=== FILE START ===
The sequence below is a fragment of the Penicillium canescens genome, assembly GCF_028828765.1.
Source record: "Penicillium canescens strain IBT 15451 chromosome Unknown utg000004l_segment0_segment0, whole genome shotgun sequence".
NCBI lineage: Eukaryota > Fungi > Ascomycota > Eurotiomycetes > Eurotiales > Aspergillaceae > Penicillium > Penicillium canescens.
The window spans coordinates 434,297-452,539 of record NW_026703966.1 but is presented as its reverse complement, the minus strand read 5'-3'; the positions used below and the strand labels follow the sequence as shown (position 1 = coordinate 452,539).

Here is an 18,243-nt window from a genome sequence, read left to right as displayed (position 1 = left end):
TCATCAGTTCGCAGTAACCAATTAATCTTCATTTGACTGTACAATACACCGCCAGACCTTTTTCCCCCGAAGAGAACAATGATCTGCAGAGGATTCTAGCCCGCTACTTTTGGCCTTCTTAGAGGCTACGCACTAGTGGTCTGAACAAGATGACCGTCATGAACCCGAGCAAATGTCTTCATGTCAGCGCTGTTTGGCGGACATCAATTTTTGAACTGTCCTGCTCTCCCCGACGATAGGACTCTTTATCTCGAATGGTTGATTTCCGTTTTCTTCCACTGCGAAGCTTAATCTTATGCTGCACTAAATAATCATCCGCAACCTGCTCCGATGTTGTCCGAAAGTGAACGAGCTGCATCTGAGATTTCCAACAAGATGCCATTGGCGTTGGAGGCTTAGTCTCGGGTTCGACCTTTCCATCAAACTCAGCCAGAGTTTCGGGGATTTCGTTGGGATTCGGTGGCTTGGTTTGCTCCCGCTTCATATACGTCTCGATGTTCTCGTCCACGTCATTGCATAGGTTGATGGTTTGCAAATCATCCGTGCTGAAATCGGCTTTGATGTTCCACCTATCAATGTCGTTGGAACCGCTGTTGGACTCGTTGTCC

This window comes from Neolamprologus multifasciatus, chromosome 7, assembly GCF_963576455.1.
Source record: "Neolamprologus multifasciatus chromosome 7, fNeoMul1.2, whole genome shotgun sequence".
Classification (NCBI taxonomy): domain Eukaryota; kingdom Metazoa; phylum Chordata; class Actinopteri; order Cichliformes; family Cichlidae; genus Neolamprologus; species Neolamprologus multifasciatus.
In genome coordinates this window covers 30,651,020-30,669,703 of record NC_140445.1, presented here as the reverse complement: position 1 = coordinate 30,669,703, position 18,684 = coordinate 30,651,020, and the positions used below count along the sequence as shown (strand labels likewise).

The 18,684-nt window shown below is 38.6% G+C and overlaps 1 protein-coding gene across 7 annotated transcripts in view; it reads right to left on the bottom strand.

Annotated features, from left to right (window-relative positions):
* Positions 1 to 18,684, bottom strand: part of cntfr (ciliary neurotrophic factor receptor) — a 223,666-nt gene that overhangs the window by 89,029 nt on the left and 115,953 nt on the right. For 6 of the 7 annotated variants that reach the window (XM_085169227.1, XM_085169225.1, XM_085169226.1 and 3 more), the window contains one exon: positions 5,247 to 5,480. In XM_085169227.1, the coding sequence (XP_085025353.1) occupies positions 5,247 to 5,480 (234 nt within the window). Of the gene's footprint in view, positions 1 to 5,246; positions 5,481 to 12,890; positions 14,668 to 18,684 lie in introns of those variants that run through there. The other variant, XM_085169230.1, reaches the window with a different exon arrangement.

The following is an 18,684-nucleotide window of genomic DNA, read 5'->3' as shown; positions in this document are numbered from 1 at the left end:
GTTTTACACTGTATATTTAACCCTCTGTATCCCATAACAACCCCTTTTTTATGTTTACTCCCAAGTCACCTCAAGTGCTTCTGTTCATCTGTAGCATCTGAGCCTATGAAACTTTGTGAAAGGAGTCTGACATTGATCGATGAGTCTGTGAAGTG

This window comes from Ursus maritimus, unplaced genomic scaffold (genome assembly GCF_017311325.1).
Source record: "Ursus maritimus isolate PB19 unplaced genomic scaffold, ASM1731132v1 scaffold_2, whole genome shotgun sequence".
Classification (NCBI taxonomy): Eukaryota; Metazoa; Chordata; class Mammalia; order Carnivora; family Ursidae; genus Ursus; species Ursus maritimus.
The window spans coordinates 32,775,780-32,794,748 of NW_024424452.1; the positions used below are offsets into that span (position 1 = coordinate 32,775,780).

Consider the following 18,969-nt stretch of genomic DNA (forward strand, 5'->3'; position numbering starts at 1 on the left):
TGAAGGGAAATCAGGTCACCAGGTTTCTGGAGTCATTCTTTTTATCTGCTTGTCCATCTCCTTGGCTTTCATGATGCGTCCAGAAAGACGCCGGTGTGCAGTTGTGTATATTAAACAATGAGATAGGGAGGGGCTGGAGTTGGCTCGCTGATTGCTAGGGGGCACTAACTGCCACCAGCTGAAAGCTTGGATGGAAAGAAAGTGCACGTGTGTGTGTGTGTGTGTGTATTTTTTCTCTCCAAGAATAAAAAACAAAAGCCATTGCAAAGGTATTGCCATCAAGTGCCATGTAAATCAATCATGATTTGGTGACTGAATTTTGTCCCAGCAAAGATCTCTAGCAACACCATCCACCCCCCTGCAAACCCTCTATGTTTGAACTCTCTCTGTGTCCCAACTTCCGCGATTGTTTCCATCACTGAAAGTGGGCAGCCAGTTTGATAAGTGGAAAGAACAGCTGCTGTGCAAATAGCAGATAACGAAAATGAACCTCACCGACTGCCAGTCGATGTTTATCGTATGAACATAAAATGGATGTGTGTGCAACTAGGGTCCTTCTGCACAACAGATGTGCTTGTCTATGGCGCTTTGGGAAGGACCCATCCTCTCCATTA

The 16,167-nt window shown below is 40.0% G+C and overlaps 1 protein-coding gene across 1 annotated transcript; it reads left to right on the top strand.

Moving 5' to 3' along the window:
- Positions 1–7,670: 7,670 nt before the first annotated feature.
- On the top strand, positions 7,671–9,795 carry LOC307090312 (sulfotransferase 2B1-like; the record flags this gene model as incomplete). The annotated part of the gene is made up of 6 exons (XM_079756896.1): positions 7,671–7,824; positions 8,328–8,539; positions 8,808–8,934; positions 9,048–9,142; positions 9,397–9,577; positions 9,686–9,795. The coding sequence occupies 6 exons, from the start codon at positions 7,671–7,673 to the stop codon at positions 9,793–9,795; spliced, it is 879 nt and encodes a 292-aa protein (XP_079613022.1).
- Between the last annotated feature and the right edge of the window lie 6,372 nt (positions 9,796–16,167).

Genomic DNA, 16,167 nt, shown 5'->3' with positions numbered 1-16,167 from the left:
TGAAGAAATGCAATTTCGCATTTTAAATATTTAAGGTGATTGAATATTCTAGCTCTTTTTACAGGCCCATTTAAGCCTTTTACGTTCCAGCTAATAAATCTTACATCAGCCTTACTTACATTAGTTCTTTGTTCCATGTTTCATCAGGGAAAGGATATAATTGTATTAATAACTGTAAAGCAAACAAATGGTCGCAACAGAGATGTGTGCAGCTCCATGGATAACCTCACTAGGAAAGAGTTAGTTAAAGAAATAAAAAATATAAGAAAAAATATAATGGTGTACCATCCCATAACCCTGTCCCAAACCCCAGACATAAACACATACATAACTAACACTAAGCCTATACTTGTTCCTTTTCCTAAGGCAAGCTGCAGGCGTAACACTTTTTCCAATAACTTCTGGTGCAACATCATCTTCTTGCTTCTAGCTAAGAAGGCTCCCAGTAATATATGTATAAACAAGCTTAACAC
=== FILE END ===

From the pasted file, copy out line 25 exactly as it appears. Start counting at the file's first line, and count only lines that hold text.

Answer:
- On the top strand, positions 7,671–9,795 carry LOC307090312 (sulfotransferase 2B1-like; the record flags this gene model as incomplete). The annotated part of the gene is made up of 6 exons (XM_079756896.1): positions 7,671–7,824; positions 8,328–8,539; positions 8,808–8,934; positions 9,048–9,142; positions 9,397–9,577; positions 9,686–9,795. The coding sequence occupies 6 exons, from the start codon at positions 7,671–7,673 to the stop codon at positions 9,793–9,795; spliced, it is 879 nt and encodes a 292-aa protein (XP_079613022.1).